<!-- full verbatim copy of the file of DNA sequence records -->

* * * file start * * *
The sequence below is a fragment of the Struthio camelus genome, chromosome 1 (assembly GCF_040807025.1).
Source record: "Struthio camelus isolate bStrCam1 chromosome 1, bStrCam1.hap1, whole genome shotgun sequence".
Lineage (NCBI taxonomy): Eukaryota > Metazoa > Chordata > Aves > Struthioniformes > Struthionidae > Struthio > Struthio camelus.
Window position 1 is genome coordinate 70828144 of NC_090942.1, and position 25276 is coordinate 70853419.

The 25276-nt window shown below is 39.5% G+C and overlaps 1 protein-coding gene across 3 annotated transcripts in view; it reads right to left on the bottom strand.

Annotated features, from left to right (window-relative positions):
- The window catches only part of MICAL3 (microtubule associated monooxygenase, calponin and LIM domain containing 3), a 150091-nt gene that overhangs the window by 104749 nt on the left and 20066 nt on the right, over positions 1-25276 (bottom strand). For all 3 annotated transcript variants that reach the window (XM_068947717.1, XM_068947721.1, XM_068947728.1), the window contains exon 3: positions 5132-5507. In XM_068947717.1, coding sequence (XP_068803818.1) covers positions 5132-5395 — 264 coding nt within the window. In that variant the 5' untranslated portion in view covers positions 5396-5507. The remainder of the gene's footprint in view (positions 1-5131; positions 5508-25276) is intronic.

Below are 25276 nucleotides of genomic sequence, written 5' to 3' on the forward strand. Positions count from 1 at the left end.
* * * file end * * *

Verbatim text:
The sequence below is a fragment of the Struthio camelus genome, chromosome 1 (assembly GCF_040807025.1).
Source record: "Struthio camelus isolate bStrCam1 chromosome 1, bStrCam1.hap1, whole genome shotgun sequence".
Lineage (NCBI taxonomy): Eukaryota > Metazoa > Chordata > Aves > Struthioniformes > Struthionidae > Struthio > Struthio camelus.
Window position 1 is genome coordinate 70828144 of NC_090942.1, and position 25276 is coordinate 70853419.

The 25276-nt window shown below is 39.5% G+C and overlaps 1 protein-coding gene across 3 annotated transcripts in view; it reads right to left on the bottom strand.

Annotated features, from left to right (window-relative positions):
- The window catches only part of MICAL3 (microtubule associated monooxygenase, calponin and LIM domain containing 3), a 150091-nt gene that overhangs the window by 104749 nt on the left and 20066 nt on the right, over positions 1-25276 (bottom strand). For all 3 annotated transcript variants that reach the window (XM_068947717.1, XM_068947721.1, XM_068947728.1), the window contains exon 3: positions 5132-5507. In XM_068947717.1, coding sequence (XP_068803818.1) covers positions 5132-5395 — 264 coding nt within the window. In that variant the 5' untranslated portion in view covers positions 5396-5507. The remainder of the gene's footprint in view (positions 1-5131; positions 5508-25276) is intronic.

Below are 25276 nucleotides of genomic sequence, written 5' to 3' on the forward strand. Positions count from 1 at the left end.